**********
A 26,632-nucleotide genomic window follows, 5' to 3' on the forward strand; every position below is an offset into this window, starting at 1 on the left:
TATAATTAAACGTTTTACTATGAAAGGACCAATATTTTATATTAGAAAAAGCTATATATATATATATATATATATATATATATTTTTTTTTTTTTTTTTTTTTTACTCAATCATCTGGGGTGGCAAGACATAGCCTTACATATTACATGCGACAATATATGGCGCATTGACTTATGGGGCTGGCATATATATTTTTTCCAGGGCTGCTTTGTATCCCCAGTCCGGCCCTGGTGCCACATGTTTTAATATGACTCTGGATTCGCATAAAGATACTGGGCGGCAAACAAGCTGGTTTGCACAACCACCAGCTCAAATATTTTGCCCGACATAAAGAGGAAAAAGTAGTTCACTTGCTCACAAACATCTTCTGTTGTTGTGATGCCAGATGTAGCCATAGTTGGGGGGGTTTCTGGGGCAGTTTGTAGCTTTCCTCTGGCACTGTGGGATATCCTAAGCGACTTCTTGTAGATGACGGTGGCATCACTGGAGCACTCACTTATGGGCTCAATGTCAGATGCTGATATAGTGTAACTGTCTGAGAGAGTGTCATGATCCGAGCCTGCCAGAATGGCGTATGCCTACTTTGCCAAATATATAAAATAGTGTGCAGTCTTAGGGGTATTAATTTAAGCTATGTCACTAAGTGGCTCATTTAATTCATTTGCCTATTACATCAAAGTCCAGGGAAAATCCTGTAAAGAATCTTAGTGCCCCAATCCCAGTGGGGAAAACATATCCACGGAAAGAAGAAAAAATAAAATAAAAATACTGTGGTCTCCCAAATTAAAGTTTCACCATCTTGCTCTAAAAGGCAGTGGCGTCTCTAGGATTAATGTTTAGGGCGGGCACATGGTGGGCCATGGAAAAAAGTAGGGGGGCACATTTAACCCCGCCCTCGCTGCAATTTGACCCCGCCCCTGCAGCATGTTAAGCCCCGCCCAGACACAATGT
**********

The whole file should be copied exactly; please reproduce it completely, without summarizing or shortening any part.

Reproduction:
A 26,632-nucleotide genomic window follows, 5' to 3' on the forward strand; every position below is an offset into this window, starting at 1 on the left:
TATAATTAAACGTTTTACTATGAAAGGACCAATATTTTATATTAGAAAAAGCTATATATATATATATATATATATATATATATTTTTTTTTTTTTTTTTTTTTTACTCAATCATCTGGGGTGGCAAGACATAGCCTTACATATTACATGCGACAATATATGGCGCATTGACTTATGGGGCTGGCATATATATTTTTTCCAGGGCTGCTTTGTATCCCCAGTCCGGCCCTGGTGCCACATGTTTTAATATGACTCTGGATTCGCATAAAGATACTGGGCGGCAAACAAGCTGGTTTGCACAACCACCAGCTCAAATATTTTGCCCGACATAAAGAGGAAAAAGTAGTTCACTTGCTCACAAACATCTTCTGTTGTTGTGATGCCAGATGTAGCCATAGTTGGGGGGGTTTCTGGGGCAGTTTGTAGCTTTCCTCTGGCACTGTGGGATATCCTAAGCGACTTCTTGTAGATGACGGTGGCATCACTGGAGCACTCACTTATGGGCTCAATGTCAGATGCTGATATAGTGTAACTGTCTGAGAGAGTGTCATGATCCGAGCCTGCCAGAATGGCGTATGCCTACTTTGCCAAATATATAAAATAGTGTGCAGTCTTAGGGGTATTAATTTAAGCTATGTCACTAAGTGGCTCATTTAATTCATTTGCCTATTACATCAAAGTCCAGGGAAAATCCTGTAAAGAATCTTAGTGCCCCAATCCCAGTGGGGAAAACATATCCACGGAAAGAAGAAAAAATAAAATAAAAATACTGTGGTCTCCCAAATTAAAGTTTCACCATCTTGCTCTAAAAGGCAGTGGCGTCTCTAGGATTAATGTTTAGGGCGGGCACATGGTGGGCCATGGAAAAAAGTAGGGGGGCACATTTAACCCCGCCCTCGCTGCAATTTGACCCCGCCCCTGCAGCATGTTAAGCCCCGCCCAGACACAATGT